Independent actuary services - Portfolio transfers

Portfolio Transfers refer to the sale or transfer of a portfolio of insurance policies from one entity to another

These transactions can be entered into for a number of reasons, typically strategic, such as restructuring, exiting a non-core line of business, capital optimisation, triggered by regulatory change (e.g. Brexit) etc. 

Such transfers are subject to insurance legislation in the countries of both the transferring entity and the receiving entity.  In Ireland, they are known as Section 13 transfers, as they fall under Section 13 of the 1909 Assurance Act. In the UK they are known as Part VII transfers as they are governed by Part VII of the Financial Services and Markets Act 2000.

In Europe, these transfers are subject to the requirements of applicable insurance directives and the legal requirements of the relevant EU/EEA member states concerned.

In Ireland the transfers require:

(a)  the sanction of the High Court (for life insurance; not required for reinsurance portfolio transfers and certain non-life insurance transfers).

(b)  the consent of the Central Bank of Ireland, pursuant to the Life or Non-life regulations. 

Requirement for an independent actuary

An independent actuary must be engaged by the transferor to consider and report to the High Court on the proposed transfer, primarily from the perspective of the policyholders of both the transferor and transferee and to opine as to whether any policyholder’s interest could be in any way (either directly or indirectly) be adversely affected by the proposed transfer.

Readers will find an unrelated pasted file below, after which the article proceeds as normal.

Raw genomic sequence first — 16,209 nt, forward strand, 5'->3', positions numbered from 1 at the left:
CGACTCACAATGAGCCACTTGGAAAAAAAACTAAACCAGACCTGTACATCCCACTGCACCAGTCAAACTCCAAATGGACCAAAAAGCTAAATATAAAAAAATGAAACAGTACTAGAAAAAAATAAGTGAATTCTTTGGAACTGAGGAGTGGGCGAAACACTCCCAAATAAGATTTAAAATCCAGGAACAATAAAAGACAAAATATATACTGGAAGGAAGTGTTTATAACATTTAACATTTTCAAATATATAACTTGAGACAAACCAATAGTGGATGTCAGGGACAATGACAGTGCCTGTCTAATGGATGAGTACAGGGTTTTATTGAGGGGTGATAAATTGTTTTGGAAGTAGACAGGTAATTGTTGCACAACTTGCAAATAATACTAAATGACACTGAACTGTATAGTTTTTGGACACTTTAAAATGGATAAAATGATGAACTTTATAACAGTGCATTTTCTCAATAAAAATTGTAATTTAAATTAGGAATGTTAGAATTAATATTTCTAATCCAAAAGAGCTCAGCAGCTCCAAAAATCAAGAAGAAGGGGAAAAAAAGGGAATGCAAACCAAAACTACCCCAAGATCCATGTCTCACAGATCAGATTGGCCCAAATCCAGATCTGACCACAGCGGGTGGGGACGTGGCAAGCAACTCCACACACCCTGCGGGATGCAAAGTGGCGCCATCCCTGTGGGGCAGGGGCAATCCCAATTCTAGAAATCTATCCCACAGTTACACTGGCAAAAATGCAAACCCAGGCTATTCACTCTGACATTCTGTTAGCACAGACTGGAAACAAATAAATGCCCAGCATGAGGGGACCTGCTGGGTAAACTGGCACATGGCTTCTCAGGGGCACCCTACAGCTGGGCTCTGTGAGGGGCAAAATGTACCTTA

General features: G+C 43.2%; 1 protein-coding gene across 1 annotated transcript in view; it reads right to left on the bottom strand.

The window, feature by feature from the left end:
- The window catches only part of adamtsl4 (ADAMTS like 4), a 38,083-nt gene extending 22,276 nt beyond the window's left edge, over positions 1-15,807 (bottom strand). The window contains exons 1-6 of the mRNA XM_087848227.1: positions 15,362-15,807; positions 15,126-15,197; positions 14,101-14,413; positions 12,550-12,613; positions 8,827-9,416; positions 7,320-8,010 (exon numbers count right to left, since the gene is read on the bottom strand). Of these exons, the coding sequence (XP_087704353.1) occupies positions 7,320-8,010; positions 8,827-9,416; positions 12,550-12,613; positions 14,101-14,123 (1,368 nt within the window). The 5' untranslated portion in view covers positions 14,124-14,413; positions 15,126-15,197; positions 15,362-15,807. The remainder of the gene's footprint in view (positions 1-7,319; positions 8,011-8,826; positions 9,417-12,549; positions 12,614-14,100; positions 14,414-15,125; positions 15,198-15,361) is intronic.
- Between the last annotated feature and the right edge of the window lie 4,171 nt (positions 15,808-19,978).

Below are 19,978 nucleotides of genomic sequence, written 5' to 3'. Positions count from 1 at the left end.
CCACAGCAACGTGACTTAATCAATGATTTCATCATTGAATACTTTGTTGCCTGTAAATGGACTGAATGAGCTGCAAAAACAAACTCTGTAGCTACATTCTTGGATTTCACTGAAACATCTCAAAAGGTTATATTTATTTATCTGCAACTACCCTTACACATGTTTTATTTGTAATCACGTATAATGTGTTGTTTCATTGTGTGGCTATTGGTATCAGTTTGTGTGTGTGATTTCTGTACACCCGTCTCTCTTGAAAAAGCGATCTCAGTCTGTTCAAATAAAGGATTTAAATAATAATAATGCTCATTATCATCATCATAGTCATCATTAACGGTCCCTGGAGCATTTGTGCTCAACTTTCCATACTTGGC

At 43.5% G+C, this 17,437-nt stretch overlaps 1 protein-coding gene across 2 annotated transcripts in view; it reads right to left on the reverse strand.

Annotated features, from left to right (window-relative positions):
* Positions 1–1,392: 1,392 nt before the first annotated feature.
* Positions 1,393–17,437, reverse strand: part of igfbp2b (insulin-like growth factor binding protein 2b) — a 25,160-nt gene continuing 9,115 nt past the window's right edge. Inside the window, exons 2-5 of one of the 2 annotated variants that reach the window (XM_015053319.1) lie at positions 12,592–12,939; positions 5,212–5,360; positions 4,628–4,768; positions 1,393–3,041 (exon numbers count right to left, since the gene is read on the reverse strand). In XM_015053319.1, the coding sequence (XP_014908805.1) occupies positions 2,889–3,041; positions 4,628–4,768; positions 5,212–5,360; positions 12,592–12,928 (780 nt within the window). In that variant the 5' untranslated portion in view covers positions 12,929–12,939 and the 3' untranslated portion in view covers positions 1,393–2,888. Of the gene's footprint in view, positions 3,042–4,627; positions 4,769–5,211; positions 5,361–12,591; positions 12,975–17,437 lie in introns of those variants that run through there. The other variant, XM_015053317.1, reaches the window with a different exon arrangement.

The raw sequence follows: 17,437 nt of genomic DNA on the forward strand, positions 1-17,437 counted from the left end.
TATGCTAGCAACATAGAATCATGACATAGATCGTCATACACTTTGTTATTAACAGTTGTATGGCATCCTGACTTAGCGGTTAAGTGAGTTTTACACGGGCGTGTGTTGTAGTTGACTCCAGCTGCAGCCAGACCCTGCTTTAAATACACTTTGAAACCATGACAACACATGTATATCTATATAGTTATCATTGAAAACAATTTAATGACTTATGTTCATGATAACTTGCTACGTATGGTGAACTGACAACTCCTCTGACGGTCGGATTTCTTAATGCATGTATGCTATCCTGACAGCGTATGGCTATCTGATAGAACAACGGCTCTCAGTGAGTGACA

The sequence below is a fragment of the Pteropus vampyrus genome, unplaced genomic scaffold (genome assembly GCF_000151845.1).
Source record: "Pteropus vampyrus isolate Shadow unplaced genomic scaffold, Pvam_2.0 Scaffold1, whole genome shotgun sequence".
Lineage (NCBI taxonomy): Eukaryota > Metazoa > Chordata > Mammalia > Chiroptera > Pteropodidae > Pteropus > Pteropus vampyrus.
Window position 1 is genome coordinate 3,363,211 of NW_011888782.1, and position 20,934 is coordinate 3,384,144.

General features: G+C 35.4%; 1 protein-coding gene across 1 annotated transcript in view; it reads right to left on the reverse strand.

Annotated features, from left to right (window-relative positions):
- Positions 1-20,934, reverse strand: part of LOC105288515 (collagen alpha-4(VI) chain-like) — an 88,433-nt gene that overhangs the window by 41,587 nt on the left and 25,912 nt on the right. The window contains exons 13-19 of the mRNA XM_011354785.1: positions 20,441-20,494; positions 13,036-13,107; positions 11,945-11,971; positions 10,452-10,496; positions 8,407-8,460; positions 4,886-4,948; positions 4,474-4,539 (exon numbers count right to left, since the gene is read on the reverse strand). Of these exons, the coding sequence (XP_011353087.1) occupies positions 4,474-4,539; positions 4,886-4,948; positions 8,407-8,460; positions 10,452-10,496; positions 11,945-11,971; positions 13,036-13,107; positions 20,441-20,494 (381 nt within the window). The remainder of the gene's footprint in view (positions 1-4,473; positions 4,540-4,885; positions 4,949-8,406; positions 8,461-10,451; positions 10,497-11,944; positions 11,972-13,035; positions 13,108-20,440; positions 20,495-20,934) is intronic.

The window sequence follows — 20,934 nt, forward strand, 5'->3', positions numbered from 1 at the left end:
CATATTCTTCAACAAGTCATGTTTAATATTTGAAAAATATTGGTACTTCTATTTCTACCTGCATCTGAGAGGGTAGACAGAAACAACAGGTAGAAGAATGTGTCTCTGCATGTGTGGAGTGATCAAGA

The appointment of an independent actuary is mandatory on transfers of life business, and though not mandatory for non-life transfers, one is usually appointed. 

The independent actuary produces two reports, the main report, for the Initial High Court hearing, and a Supplementary report for the second court hearing.  A third summary report may also be produced.

A copy of the Independent Actuary’s Report must be provided to policyholders and it must be provided to the CBI prior to the CBI granting consent. The CBI will generally have specific regard to the findings of the IA’s report to satisfy itself whether or not the transfer if permitted, would prejudice the rights of the policyholders of both the transferor and the transferee.

In addition to the independent actuary, the chief actuaries of the transferring and receiving entities generally produce an actuarial report on the proposed scheme.

How we can help

(a)    Act as an independent actuary.

(b)    Advise and support your internal chief actuary.

(c)    Reserving or other analysis.

(d)    Scheme design.

(e)    Project management.

Our actuaries have experience in portfolio transfers, as appointed/chief actuary within firms undergoing a portfolio transfer and as the Independent Actuary.  We also have significant experience in performing buyer/seller due diligence. We would be delighted to assist you with your portfolio transfer project.

Links to regulations

1909 Assurance Companies Act Section 13:

1989 Insurance Act, Section 36:

Statutory instrument 285 2015 Insurance Co. Regulations – Section 41

Part VII of FSMA 2000:

EIOPA 2022 Statement on Supervision of Run-Off Undertakings: